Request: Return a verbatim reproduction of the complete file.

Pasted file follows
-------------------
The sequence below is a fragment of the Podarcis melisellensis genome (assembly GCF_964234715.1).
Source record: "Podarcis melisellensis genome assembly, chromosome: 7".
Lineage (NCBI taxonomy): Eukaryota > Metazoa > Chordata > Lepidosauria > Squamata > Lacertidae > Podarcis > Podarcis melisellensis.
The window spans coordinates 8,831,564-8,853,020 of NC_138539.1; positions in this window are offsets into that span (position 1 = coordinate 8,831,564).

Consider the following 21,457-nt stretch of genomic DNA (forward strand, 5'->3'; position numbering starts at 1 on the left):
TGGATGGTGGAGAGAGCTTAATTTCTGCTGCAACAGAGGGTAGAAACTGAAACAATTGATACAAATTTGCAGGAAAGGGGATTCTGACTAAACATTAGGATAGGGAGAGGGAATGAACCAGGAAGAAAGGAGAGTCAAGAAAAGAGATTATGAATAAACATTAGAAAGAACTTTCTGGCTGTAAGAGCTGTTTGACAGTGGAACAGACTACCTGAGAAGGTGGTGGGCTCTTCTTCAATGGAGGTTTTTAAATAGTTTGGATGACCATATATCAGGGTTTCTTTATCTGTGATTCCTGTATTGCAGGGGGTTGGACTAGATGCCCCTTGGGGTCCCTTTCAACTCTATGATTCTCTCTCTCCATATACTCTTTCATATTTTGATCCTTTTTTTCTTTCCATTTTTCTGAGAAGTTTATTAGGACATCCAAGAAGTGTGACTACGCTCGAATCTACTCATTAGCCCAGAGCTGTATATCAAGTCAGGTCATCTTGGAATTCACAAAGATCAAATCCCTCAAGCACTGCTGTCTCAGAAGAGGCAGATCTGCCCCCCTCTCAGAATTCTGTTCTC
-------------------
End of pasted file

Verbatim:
The sequence below is a fragment of the Podarcis melisellensis genome (assembly GCF_964234715.1).
Source record: "Podarcis melisellensis genome assembly, chromosome: 7".
Lineage (NCBI taxonomy): Eukaryota > Metazoa > Chordata > Lepidosauria > Squamata > Lacertidae > Podarcis > Podarcis melisellensis.
The window spans coordinates 8,831,564-8,853,020 of NC_138539.1; positions in this window are offsets into that span (position 1 = coordinate 8,831,564).

Consider the following 21,457-nt stretch of genomic DNA (forward strand, 5'->3'; position numbering starts at 1 on the left):
TGGATGGTGGAGAGAGCTTAATTTCTGCTGCAACAGAGGGTAGAAACTGAAACAATTGATACAAATTTGCAGGAAAGGGGATTCTGACTAAACATTAGGATAGGGAGAGGGAATGAACCAGGAAGAAAGGAGAGTCAAGAAAAGAGATTATGAATAAACATTAGAAAGAACTTTCTGGCTGTAAGAGCTGTTTGACAGTGGAACAGACTACCTGAGAAGGTGGTGGGCTCTTCTTCAATGGAGGTTTTTAAATAGTTTGGATGACCATATATCAGGGTTTCTTTATCTGTGATTCCTGTATTGCAGGGGGTTGGACTAGATGCCCCTTGGGGTCCCTTTCAACTCTATGATTCTCTCTCTCCATATACTCTTTCATATTTTGATCCTTTTTTTCTTTCCATTTTTCTGAGAAGTTTATTAGGACATCCAAGAAGTGTGACTACGCTCGAATCTACTCATTAGCCCAGAGCTGTATATCAAGTCAGGTCATCTTGGAATTCACAAAGATCAAATCCCTCAAGCACTGCTGTCTCAGAAGAGGCAGATCTGCCCCCCTCTCAGAATTCTGTTCTC